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Wolves wandering Missoula's South Hills? Local man's sighting raises questions

Wolves wandering Missoula's South Hills? Local man's sighting raises questions

From songbirds at the window feeder to elk on Mount Jumbo, Missoulians are used to seeing wildlife munching meals around town.

Scott Peryam was walking around the top of Hillview Way on Monday when he spotted something much different — a possible pair of wolves.

“Sometimes you see elk, sometimes you see deer, or wild turkeys,” Peryam said of his South Hills ambles. “Sometimes I take a picture of the snow if the day is nice.

“Then I saw the two, ah, principals,” he said of the canine pair trotting across a ranch field above the South Hills water tower. “I do a lot of hunting. I’ve seen tons of coyotes. The first thing I thought was: these were big.”

Domestic dogs, coyotes or wolves, the two gray canines were about 300 yards away when Peryam got out his binoculars to take a better look. He also got photos with his cellphone camera, although the “principals” are too far away for a zoom to provide any more conclusive detail.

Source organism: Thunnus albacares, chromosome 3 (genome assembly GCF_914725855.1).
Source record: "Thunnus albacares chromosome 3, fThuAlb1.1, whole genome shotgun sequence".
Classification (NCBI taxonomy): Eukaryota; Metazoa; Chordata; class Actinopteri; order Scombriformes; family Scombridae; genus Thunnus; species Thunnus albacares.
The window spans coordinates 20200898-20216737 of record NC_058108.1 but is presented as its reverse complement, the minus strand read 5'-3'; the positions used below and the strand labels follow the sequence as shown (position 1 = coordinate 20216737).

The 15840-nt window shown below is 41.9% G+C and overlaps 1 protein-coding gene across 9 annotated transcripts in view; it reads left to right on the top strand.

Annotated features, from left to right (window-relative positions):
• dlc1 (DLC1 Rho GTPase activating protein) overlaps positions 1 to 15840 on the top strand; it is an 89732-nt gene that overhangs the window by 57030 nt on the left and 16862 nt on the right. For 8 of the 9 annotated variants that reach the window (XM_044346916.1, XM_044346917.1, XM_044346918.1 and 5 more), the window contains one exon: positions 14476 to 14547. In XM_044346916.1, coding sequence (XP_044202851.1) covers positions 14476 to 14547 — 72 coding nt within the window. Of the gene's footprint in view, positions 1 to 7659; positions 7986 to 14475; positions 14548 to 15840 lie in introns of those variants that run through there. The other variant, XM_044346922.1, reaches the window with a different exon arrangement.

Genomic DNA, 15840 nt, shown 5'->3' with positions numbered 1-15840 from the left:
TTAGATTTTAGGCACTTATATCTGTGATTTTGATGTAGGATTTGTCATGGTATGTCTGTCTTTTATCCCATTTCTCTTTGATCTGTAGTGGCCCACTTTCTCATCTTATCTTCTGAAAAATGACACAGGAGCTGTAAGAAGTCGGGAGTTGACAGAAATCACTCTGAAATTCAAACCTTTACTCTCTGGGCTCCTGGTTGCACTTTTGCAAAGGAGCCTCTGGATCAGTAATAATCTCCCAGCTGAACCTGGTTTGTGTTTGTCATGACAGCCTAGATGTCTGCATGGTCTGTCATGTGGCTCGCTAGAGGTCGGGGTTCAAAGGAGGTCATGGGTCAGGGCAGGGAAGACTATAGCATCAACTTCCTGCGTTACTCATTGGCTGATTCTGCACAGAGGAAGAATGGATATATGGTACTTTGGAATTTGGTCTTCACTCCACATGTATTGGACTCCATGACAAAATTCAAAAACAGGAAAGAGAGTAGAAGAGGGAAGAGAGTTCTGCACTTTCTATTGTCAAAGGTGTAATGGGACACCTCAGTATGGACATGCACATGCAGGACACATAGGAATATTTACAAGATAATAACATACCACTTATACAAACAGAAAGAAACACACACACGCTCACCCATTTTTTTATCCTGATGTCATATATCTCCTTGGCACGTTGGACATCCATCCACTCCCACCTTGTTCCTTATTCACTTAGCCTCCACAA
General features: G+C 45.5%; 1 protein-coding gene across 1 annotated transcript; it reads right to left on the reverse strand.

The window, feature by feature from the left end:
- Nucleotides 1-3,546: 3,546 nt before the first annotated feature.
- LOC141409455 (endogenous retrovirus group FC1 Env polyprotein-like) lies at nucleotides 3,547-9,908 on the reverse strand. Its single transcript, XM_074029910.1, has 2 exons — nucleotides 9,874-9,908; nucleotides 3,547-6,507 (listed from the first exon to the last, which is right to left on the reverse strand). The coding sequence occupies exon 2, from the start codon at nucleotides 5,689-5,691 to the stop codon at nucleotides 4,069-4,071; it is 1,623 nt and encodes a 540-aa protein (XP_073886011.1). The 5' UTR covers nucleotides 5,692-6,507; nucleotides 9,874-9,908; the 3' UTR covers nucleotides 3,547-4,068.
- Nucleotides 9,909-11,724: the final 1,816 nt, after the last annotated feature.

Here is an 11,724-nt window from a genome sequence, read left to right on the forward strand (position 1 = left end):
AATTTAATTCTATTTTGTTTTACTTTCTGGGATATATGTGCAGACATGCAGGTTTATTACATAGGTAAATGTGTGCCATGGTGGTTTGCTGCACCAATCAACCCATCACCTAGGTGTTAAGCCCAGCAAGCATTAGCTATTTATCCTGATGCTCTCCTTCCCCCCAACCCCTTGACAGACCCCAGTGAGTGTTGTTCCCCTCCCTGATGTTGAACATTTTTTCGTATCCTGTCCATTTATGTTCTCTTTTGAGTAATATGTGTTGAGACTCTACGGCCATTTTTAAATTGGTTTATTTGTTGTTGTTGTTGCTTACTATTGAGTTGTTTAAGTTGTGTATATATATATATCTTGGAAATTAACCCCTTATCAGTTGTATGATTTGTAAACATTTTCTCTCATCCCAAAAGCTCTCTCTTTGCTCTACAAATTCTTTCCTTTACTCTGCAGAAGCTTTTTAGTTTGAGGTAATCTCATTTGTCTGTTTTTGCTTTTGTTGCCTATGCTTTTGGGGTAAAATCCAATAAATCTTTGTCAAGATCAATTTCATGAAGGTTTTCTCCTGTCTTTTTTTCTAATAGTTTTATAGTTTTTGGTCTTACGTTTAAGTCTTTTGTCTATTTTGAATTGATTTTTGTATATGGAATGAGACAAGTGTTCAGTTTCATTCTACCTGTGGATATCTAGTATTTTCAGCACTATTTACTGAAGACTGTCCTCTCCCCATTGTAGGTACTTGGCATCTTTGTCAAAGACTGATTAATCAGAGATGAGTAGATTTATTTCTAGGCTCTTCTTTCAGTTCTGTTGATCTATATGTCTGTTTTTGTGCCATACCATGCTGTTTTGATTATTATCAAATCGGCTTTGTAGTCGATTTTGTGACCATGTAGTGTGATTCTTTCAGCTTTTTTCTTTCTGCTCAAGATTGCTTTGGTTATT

Montana Fish, Wildlife & Parks carnivore specialist Tyler Parks said the photos aren’t conclusive. But he added Missoula’s wildland-urban interface has plenty of the wild, including wolves.

“We know there’s a pack working Miller Creek (south of the South Hills toward Lolo) and a pack that uses the Rattlesnake,” Parks said. “There was a wolf above the Missoula dump right on the treeline that we verified. There are wolves up Blue Mountain. They’re closer than you realize, but you don’t hear about it until a lion kills a deer in your yard or a wolf track shows up in your driveway.”

However, in a pet-centric community like Missoula, Parks has also had to filter out a lot of misidentifications. A recent report of one black and two white wolves harassing bighorn sheep near Bonner turned out to be three domestic (and very wolf-like) dogs.

Parks said behavior can also be a good clue. A few years ago, he investigated reports of a wolf chasing elk on Mount Jumbo. While photos of the incident were pretty convincing about the size of the canine, Parks said the fact it was chasing the elk uphill was a counter-indication.

“You rarely see a wolf chase uphill,” Parks said. “That’s a losing game, and that’s not how wolves work. They hunt from above.”

The animals Peryam saw weren’t hunting anything visible. This is the time of year some wolves disperse from their packs in search of new mates or territory.

“I was enthralled watching them through the binoculars,” Peryam said. “I drive up there every day to see if I can get lucky again.”


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